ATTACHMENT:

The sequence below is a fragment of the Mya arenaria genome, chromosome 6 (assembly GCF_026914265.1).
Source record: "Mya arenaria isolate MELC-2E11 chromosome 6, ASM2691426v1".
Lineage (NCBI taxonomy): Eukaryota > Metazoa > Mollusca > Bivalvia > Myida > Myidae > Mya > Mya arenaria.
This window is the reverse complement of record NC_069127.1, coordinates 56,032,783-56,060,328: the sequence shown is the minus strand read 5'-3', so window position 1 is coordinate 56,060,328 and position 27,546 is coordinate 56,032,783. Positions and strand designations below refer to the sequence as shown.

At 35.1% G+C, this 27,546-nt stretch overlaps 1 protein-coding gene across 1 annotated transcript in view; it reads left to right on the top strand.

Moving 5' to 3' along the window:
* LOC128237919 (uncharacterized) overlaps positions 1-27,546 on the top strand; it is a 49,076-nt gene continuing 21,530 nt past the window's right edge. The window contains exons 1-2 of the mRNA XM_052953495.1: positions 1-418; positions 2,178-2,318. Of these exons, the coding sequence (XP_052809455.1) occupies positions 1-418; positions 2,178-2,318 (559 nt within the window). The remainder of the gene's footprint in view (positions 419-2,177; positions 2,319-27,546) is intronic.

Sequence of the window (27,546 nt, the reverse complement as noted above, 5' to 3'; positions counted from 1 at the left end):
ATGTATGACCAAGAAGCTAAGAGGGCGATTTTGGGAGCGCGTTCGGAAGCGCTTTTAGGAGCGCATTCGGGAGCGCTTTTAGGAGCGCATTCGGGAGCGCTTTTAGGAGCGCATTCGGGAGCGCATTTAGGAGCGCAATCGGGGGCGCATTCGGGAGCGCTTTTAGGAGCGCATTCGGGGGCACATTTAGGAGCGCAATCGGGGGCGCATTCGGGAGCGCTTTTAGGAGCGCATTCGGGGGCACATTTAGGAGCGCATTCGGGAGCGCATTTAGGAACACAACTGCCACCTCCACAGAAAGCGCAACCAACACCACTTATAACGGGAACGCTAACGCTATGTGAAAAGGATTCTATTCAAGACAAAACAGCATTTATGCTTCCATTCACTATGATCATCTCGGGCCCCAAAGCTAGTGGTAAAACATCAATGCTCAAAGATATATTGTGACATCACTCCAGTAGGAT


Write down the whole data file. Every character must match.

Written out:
The sequence below is a fragment of the Mya arenaria genome, chromosome 6 (assembly GCF_026914265.1).
Source record: "Mya arenaria isolate MELC-2E11 chromosome 6, ASM2691426v1".
Lineage (NCBI taxonomy): Eukaryota > Metazoa > Mollusca > Bivalvia > Myida > Myidae > Mya > Mya arenaria.
This window is the reverse complement of record NC_069127.1, coordinates 56,032,783-56,060,328: the sequence shown is the minus strand read 5'-3', so window position 1 is coordinate 56,060,328 and position 27,546 is coordinate 56,032,783. Positions and strand designations below refer to the sequence as shown.

At 35.1% G+C, this 27,546-nt stretch overlaps 1 protein-coding gene across 1 annotated transcript in view; it reads left to right on the top strand.

Moving 5' to 3' along the window:
* LOC128237919 (uncharacterized) overlaps positions 1-27,546 on the top strand; it is a 49,076-nt gene continuing 21,530 nt past the window's right edge. The window contains exons 1-2 of the mRNA XM_052953495.1: positions 1-418; positions 2,178-2,318. Of these exons, the coding sequence (XP_052809455.1) occupies positions 1-418; positions 2,178-2,318 (559 nt within the window). The remainder of the gene's footprint in view (positions 419-2,177; positions 2,319-27,546) is intronic.

Sequence of the window (27,546 nt, the reverse complement as noted above, 5' to 3'; positions counted from 1 at the left end):
ATGTATGACCAAGAAGCTAAGAGGGCGATTTTGGGAGCGCGTTCGGAAGCGCTTTTAGGAGCGCATTCGGGAGCGCTTTTAGGAGCGCATTCGGGAGCGCTTTTAGGAGCGCATTCGGGAGCGCATTTAGGAGCGCAATCGGGGGCGCATTCGGGAGCGCTTTTAGGAGCGCATTCGGGGGCACATTTAGGAGCGCAATCGGGGGCGCATTCGGGAGCGCTTTTAGGAGCGCATTCGGGGGCACATTTAGGAGCGCATTCGGGAGCGCATTTAGGAACACAACTGCCACCTCCACAGAAAGCGCAACCAACACCACTTATAACGGGAACGCTAACGCTATGTGAAAAGGATTCTATTCAAGACAAAACAGCATTTATGCTTCCATTCACTATGATCATCTCGGGCCCCAAAGCTAGTGGTAAAACATCAATGCTCAAAGATATATTGTGACATCACTCCAGTAGGAT